Local authorities could also do a lot more – using their websites and newsletters. We have devised a check list for a ‘River Friendly Council‘ – does your local authority take these steps? If not, ask them why.

Salmons Brook – Healthy River Challenge
London is lagging far behind in using the latest green technologies to protect rivers. In places like Portland, Oregon Sustainable Drainage Systems are common place. It’s a simple idea – create what look like sunken gardens – use nature to catch the water that runs of roads and let it trickle through reeds, soil and grasses to clean it. Plants like reeds are very good at removing pollutants from water.

The Salmons Brook in Enfield is not healthy. As well as road run-off, misconnections from homes mean detergents can cover its surface in bubbles.

The Healthy River Challenge will create 6 small Sustainable Drainage Systems to capture the polluted water so it flows through these green sponges. We want this project to inspire others and show that SuDS are an essential part of making our rivers healthy.

We have early plans for two sites, and have asked people what they think, with much positive feedback. We’re in the process of amending the ideas.

Citizen Scientists                                 

We now have more than 40 volunteers who take regular water samples to monitor the health of rivers in East London. Already they are spotting pollution that would otherwise go unseen. Without this information, the Environment Agency wouldn’t understand the true scale of the problem. It also means action can be taken sooner to stop it.

These volunteers have already detected the river gets more alkaline as it flows from Lea Bridge Road towards Bromley-by-Bow. Testers in Enfield now regularly spot pollution incidents and are highlighting how much more needs to be done to make the borough’s rivers healthy.

Greening the Lea
At the start of the year, volunteers braved the cold to help build 3 metre habitat ‘waffles’ filled with plants that were then attached to the concrete walls of the tidal Lea in the Spring. These are now starting to flourish, providing a new environment for wildlife.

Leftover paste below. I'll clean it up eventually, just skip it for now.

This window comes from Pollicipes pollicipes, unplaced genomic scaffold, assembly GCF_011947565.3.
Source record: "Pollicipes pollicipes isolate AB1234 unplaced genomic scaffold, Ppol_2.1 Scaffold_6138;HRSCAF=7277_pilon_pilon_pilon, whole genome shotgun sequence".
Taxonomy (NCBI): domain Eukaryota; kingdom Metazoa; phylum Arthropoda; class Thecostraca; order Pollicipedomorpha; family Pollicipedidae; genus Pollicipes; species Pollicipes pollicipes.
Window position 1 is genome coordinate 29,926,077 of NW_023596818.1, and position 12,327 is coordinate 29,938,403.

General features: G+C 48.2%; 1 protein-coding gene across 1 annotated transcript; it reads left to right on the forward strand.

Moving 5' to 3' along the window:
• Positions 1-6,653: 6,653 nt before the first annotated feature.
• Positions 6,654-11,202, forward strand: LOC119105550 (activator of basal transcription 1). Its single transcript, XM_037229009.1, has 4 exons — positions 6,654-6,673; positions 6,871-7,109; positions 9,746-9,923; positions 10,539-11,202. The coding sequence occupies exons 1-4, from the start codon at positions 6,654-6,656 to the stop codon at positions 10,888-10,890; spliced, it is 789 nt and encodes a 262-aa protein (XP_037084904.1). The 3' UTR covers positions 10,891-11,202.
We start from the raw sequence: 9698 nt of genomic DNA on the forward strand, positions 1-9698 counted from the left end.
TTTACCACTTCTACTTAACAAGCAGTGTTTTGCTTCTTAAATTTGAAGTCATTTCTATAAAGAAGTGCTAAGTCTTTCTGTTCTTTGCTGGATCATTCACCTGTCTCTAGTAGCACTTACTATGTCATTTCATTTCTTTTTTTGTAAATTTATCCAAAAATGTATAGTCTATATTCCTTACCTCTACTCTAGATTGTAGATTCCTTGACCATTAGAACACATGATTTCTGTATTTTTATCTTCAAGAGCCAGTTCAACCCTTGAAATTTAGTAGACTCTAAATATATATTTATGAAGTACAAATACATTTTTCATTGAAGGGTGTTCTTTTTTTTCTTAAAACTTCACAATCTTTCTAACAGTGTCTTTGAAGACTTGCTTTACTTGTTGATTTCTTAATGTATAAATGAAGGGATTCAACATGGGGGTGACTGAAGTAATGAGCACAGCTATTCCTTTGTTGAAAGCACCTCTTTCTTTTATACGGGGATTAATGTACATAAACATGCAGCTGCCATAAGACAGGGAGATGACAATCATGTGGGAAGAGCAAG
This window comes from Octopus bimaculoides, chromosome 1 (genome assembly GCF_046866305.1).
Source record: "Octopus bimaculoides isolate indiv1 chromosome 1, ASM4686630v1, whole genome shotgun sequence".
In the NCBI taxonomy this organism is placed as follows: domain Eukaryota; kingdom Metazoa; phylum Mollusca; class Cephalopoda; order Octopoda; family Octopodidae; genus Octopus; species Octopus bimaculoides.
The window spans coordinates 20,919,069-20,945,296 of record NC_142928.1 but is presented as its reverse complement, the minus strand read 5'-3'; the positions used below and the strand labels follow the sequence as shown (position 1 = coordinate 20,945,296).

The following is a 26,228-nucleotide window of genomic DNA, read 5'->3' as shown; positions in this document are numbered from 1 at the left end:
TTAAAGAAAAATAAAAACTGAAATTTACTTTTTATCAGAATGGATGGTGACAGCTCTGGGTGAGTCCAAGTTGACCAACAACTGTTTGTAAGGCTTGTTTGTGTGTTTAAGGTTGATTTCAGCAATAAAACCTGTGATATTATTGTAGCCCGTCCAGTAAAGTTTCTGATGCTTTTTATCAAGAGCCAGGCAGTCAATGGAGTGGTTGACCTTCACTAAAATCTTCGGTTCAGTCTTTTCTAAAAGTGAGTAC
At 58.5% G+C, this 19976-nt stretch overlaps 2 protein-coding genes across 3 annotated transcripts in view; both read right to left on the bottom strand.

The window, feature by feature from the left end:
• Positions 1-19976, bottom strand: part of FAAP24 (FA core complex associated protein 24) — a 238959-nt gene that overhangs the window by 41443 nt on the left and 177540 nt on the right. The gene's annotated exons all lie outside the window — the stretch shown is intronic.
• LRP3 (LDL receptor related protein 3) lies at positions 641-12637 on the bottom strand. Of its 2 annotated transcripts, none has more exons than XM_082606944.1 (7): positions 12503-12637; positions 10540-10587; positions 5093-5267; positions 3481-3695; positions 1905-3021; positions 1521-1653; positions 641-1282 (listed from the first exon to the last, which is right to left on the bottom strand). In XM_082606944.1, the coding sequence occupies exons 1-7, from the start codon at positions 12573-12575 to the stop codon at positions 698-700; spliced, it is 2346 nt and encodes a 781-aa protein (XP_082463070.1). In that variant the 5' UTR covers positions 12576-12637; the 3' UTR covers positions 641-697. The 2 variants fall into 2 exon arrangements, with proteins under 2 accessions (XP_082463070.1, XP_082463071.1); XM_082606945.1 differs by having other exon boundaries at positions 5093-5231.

Volunteers brave the January cold to build green wall modules
Modules are installed in March
Modules begin to flourish in May








Is Pymmes Park Lake the most polluted in London?

The lake at Pymmes Park has suffered 4 significant pollution incidents since November. This has seen sewage contaminate the lake and dissolved oxygen levels drop to zero. The rain water from thousands of homes in this part of Enfield goes into street drains that lead to the Lake. Sadly many of these homes have connected waste pipes to drainpipes instead of the sewer. This sees toilet waste, water from washing machines and showers etc enter the Lake.

There is a programme to locate the misconnections and put them right. However most of us don’t even know the risk of connecting the wrong pipes. What urgently needs to happen is a council-led awareness campaign, making use of local authority websites and publications to inform people. Until this happens the problem will keep coming back. We need to tackle the causes, not just the symptoms.

What you can do
If you see pollution, call 0800 80 70 60 and tell the Environment Agency where, what and when. Ask to be called back. You can also send us your pictures of river pollution  – to

Talk to your local councillor and ask them to work towards making the authority a ‘River Friendly Council’